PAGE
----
Early studies on platelet adhesion and aggregation were conducted in the absence of shear flow [28–30]. Soluble factors were assumed to be the main mechanisms driving hemostasis and that shear flow had a minor effect. These studies on platelets under static conditions examined the effect of different ECM proteins and biomaterials on platelet adhesion, shape change, and spreading, and the role of different agonists and inhibitors on platelet aggregation [30,31]. These studies were helpful in gaining a better understanding of the process, but shear forces were later recognized as having a more fundamental role in platelet adhesion and aggregation process, rather than simply transporting platelets to the vessel wall through collisions with red blood cells [9,32,33]. Moreover, many of the findings from the static assays were found to be different under shear flow conditions, including biocompatibility of some of the materials used for stents, heart-valves and grafts .
Shear forces are produced by the fluid layers of blood passing by each other at different velocities and therefore applying a shearing force on particles in the flow. Shear rate is used to describe this gradient of velocities within a flow. Typically, shear rates are low in large vessels (<600 s−1) and are high in the vessels with smaller diameters (up to 5000 s−1). Depending on the shear rate, different platelet receptors can dominate the adhesive interaction with the vessel wall or other platelets, e.g.. αIIbβ3 strongly affects adhesion under low shear rate (<1000 s−1), while GPIb-IX-V dominates under high shear rates (>10,000 s−1) . Therefore, to better understand platelet adhesion and aggregation, a number of perfusion chambers have been developed for ex vivo and in vitro studies (Figure 2) . These chambers can be configured to mimic the flow velocities and rheological properties of blood flow in an experimental setting, enabling one to study a range of shear forces and shear rates that platelets experience in vivo. Additionally, surface modifications such as different ECM coatings are possible and easy access to the chamber is provided, which can be advantageous for introducing different chemicals such as agonists and inhibitors into the flow.
Annular flow chambers were an early design used to study platelet adhesion as well as thrombus formation under ex vivo flow conditions (Figure 2a,b) [37–39]. A segment of human or rabbit vessel was turned inside-out and fixed to a rod in the middle of a larger cylinder. Whole blood could be pumped through the cylinder in order to study platelet and fibrin deposition. The benefit of using the annular chamber was that it allowed for a large range of control over the shear rate, which helped to identify the importance of vWF-GPIb and fibrinogen-αIIbβ3 interactions under higher shear rates [40–43]. The downside however was that since the adhesive wall was a vessel segment, platelets were exposed to the native ECM, which had an uncharacterized composition of ligands with which the platelets could interact, making it difficult to study specific receptor-ligand interactions.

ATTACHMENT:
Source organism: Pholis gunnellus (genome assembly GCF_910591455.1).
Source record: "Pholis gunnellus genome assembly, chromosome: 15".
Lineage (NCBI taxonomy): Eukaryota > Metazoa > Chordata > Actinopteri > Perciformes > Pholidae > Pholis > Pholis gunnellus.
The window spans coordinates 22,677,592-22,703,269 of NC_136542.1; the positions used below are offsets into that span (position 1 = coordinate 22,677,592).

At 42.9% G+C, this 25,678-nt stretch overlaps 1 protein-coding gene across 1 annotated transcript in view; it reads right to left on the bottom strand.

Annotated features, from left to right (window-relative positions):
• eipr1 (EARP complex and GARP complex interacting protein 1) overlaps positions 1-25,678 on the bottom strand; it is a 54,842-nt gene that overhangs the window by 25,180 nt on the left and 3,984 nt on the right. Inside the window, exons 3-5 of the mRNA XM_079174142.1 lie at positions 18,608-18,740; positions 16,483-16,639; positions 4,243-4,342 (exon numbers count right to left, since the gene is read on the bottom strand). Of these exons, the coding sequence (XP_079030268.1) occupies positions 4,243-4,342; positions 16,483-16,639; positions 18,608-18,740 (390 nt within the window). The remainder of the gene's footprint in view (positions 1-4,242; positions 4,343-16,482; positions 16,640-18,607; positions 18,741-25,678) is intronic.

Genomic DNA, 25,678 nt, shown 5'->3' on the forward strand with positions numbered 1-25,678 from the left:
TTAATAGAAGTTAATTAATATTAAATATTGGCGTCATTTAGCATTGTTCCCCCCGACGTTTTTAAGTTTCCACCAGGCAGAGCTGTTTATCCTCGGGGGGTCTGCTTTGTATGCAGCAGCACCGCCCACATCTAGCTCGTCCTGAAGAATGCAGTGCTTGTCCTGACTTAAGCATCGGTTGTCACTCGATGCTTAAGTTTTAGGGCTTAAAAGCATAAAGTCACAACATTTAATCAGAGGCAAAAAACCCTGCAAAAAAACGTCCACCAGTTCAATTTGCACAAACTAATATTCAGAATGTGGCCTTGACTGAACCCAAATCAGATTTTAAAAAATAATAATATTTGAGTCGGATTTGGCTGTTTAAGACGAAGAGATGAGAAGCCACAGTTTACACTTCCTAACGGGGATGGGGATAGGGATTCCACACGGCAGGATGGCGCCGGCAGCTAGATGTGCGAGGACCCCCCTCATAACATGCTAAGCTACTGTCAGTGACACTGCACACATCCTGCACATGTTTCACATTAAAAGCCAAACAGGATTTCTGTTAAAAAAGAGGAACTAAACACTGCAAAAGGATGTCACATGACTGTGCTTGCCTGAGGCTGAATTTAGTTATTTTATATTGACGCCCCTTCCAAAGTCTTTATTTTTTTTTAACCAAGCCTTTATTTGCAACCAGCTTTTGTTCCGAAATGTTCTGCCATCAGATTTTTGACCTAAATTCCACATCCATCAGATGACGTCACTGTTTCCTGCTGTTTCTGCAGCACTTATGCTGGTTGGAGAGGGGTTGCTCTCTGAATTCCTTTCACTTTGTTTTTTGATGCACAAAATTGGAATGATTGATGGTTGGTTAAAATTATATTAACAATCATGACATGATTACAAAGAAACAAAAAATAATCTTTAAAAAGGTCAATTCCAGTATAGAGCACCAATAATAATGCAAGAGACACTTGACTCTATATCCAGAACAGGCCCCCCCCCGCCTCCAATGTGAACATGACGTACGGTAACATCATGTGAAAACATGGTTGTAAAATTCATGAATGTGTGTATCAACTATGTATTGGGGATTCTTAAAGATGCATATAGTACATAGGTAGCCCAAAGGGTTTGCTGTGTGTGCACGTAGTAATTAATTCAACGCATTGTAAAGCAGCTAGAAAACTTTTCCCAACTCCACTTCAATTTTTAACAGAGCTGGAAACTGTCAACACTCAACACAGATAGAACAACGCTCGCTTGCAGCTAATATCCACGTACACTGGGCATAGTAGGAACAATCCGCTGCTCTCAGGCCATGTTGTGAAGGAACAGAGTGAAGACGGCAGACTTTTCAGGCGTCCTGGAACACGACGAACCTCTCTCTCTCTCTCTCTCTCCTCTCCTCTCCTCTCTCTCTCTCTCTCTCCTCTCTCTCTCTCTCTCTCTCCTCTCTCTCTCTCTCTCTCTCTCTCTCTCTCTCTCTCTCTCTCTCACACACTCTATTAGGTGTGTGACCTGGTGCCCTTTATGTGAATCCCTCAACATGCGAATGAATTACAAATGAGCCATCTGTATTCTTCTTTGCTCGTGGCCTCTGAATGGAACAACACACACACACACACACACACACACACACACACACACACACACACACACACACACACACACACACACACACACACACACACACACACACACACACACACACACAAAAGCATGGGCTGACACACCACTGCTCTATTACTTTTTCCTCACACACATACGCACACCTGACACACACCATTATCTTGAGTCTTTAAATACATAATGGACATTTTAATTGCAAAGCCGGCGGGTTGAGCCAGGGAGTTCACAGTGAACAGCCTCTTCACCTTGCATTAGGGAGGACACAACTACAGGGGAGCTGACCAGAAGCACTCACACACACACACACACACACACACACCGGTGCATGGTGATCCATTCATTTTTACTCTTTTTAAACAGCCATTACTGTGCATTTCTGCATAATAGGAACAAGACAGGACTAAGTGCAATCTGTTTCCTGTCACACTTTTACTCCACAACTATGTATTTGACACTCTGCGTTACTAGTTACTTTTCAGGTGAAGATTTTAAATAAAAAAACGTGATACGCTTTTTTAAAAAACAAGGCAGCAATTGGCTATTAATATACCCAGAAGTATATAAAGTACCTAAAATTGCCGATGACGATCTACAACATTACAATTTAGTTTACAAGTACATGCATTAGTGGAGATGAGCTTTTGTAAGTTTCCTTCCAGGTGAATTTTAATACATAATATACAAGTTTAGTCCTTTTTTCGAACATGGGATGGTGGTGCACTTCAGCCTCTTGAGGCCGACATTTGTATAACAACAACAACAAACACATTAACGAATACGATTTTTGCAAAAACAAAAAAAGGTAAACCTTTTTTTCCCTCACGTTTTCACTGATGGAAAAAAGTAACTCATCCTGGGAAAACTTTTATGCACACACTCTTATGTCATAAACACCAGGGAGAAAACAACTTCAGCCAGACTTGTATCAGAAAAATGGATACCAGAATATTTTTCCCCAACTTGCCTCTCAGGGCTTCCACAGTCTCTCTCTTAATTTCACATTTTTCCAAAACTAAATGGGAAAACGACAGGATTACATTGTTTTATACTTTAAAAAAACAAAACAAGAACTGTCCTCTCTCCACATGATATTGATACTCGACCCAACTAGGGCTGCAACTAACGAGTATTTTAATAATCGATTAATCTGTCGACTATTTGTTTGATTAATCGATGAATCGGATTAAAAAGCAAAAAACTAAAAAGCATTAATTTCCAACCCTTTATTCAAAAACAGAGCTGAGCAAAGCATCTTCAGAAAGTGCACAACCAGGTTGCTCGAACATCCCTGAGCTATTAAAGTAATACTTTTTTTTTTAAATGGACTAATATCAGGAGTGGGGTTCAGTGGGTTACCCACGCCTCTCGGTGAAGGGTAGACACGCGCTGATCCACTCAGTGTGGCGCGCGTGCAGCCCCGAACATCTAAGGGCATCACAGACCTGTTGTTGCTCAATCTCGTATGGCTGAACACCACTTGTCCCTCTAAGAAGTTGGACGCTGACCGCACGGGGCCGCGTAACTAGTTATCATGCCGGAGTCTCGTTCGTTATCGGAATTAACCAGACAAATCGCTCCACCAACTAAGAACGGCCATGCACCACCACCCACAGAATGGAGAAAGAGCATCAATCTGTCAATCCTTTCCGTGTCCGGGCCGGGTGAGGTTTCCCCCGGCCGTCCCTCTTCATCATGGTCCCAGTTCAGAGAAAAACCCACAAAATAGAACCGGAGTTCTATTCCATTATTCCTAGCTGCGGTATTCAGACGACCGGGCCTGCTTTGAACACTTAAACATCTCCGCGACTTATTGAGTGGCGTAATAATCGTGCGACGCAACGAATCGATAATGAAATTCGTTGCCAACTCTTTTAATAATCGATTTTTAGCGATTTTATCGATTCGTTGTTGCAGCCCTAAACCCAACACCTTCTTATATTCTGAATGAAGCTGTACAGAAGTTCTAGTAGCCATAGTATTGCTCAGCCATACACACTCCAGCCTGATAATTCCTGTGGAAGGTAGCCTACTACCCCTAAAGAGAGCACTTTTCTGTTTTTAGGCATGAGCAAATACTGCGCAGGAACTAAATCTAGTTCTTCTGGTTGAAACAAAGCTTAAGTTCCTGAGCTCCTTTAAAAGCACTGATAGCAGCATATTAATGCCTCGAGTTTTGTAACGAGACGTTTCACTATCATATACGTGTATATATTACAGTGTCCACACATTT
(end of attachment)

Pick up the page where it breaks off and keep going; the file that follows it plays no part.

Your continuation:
Tubular flow chambers allowed for better control over the adhesive interactions, but it did not have the same control over the shear rate as a result of the ex vivo nature of the assay. The typical setting of these assays consists of a tube coated with the targeted ECM or anticoagulant and surgically inserted between an artery and vein to form a shunt. This approach allowed for studies on platelet binding to surfaces with well-defined ECMs . In addition, the tubular devices were helpful in studying drug effects on platelets due to the usage of blood in the absence of anticoagulants. Different synthetic graft and stent materials could be examined using these devices because of the particular bio-compatibility issues that they can introduce when exposed to the blood and the potential for clot formation possibly leading to restenosis, embolism, or other secondary defects [45–47].
Cone and plate flow devices are another type of devices used to expose platelets to uniform and well-defined shear rates (Figure 2c) [38,48]. To run the assay, a sample of blood or platelet-rich plasma is placed between a rotating cone and a stationary well, which exposes the sample to the shear rate that is determined by the rotation speed and the angle of the cone [49,50]. Cone and plate flow devices have been used to investigate platelet adhesion and aggregation on different ECMs [51–53]. More recently, these devices have been used to produce more complicated flow regimes, such as pulsatile shear stresses that mimic stenosed regions or recirculation zones . Moreover, these devices has been combined with an upright epi-fluorescence microscope to allow for real-time studies of the thrombogenecy of biomaterials . One shortcoming of this assay is that the open surface at the rotating cone can lead to evaporation of the sample.